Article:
Archive for Friday, August 13, 2010

Agriculture groups criticize Kobach’s voter initiative plan

August 13, 2010

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Kris Kobach, Republican candidate for Kansas secretary of state, discusses his voter initiative proposal July 27 outside the Statehouse in Topeka. The proposal would allow voters to put proposed laws and constitutional changes on the ballot without going through the Legislature.

Kris Kobach, Republican candidate for Kansas secretary of state, discusses his voter initiative proposal July 27 outside the Statehouse in Topeka. The proposal would allow voters to put proposed laws and constitutional changes on the ballot without going through the Legislature.

Secretary of State Chris Biggs discusses campaign issues Thursday in his office in Topeka. Biggs is a Democrat appointed to the office in March 2010.

Secretary of State Chris Biggs discusses campaign issues Thursday in his office in Topeka. Biggs is a Democrat appointed to the office in March 2010.

— A Kansas politician’s plan to allow voters to enact laws without going through the Legislature is drawing criticism from major farm groups, and a fellow Republican leader said Friday that the idea worries agriculture leaders.

Kris Kobach, the Republican nominee for secretary of state, said he’s not surprised interest groups oppose his voter initiative plan. As residents of other states can, Kansas residents could put proposed laws and state constitutional changes on the ballot for voters’ approval.

Secretary of State Chris Biggs, a Democrat who faces Kobach in the Nov. 2 general election, said allowing voter initiatives could make elections far more expensive. But Biggs isn’t as vocal in criticizing the idea as major agricultural groups.

The Kansas Livestock Association declared its opposition to the idea even before Kobach won the GOP primary last week. In a post-primary e-mail, the Kansas Grain and Feed Association and the Kansas Agribusiness Retailers Association cited Kobach’s plan as an example of “industry unfriendly” views.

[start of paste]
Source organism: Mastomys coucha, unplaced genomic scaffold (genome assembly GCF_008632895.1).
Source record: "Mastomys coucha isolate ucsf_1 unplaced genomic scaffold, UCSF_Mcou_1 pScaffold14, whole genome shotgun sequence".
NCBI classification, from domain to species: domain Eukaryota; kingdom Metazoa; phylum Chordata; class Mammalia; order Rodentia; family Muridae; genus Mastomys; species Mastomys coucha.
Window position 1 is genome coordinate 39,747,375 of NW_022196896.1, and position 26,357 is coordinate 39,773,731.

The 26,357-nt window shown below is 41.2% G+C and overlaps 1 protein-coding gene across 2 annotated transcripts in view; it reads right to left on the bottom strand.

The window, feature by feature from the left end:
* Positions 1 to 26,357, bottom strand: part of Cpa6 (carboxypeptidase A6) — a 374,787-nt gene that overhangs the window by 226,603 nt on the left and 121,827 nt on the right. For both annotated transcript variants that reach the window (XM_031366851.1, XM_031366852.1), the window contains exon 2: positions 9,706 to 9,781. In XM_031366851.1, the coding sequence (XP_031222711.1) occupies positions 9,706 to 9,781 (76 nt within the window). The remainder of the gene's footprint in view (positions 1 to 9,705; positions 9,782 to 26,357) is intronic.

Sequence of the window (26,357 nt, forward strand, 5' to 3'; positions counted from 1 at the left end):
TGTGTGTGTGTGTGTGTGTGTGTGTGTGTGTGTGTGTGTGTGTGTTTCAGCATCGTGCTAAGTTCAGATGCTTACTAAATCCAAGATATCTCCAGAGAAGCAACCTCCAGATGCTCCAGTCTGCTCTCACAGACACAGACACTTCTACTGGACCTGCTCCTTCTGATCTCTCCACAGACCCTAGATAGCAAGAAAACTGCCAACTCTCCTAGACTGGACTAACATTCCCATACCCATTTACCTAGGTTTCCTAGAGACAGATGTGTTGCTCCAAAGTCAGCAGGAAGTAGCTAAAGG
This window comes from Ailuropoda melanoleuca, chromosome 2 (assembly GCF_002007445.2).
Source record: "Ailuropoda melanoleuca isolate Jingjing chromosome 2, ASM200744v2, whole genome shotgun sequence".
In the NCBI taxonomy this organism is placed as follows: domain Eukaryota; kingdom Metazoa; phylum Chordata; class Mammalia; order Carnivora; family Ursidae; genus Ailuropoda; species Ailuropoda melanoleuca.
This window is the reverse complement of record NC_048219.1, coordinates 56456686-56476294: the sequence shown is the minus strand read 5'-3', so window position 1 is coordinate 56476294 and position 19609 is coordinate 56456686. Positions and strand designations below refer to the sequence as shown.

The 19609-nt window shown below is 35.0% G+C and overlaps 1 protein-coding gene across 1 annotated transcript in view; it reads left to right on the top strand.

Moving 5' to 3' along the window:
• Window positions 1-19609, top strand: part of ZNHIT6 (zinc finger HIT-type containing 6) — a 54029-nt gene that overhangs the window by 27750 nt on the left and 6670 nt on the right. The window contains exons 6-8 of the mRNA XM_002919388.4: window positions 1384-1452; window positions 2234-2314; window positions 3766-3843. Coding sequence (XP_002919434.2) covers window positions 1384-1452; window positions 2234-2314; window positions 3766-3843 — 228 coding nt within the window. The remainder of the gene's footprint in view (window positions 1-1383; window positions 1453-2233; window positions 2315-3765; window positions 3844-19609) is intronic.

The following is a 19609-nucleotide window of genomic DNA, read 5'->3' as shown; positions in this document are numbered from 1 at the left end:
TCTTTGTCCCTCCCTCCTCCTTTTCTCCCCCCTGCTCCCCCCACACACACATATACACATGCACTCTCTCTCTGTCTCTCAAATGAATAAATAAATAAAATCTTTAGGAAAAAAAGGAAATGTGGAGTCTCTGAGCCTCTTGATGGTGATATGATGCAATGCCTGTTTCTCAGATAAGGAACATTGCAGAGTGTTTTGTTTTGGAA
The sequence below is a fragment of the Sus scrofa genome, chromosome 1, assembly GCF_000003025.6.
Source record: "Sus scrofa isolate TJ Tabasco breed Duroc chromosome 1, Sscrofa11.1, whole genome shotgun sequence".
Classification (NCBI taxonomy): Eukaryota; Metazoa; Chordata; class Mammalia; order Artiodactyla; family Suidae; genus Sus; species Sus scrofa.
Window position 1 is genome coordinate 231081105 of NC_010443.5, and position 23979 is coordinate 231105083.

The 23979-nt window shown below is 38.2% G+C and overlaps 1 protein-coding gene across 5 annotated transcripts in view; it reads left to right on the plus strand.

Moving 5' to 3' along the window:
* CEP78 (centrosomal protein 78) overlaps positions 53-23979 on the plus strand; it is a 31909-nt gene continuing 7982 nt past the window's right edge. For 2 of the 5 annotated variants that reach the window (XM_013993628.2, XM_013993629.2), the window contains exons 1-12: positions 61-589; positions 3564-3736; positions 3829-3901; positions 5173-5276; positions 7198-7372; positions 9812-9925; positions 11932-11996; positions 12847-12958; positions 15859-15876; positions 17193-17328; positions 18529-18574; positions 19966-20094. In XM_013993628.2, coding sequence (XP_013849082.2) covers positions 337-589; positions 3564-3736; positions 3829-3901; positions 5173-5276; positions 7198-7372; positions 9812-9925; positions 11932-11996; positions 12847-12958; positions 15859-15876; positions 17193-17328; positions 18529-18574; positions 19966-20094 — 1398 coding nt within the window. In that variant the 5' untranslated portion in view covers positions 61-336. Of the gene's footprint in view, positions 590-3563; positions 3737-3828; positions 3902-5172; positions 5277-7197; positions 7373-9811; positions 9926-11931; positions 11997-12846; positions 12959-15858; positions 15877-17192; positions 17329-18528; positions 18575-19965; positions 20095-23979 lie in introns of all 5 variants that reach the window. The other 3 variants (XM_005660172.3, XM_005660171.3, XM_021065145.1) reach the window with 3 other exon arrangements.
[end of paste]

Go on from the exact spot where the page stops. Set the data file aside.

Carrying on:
Agriculture groups worry that organizations like the Humane Society of the United States would use voter initiatives to push for animal-rights initiatives that enjoy little support among legislators. One example is a successful 2008 proposition in California to ban small “battery cages” for chickens.

Senate President Steve Morris, a Hugoton Republican and farmer, said Kobach’s plan is a serious concern for some agriculture industry officials.

“Why would we want to be like California?” Morris said. “Everybody I’ve talked to about initiative and referendum, their reaction was dismay.”

Morris and the ag groups haven’t formally endorsed Biggs, but the Grain and Feed and Agribusiness Retailers’ e-mail described the Democratic secretary of state as “worthy of your support.”

Kobach said he “100 percent opposes” animal rights groups’ efforts but has faith Kansas voters would reject such proposals. He said he wants to give people greater control over their government.

“Special interest groups and lobbyists like to control the Legislature through cozy relationships they have with individual legislators,” he said.

Twenty-six states, including the four surrounding Kansas, have mechanisms allowing voters to put proposed laws or constitutional changes on the ballot, according to the National Conference of State Legislatures. Many adopted them a century ago as progressive reforms.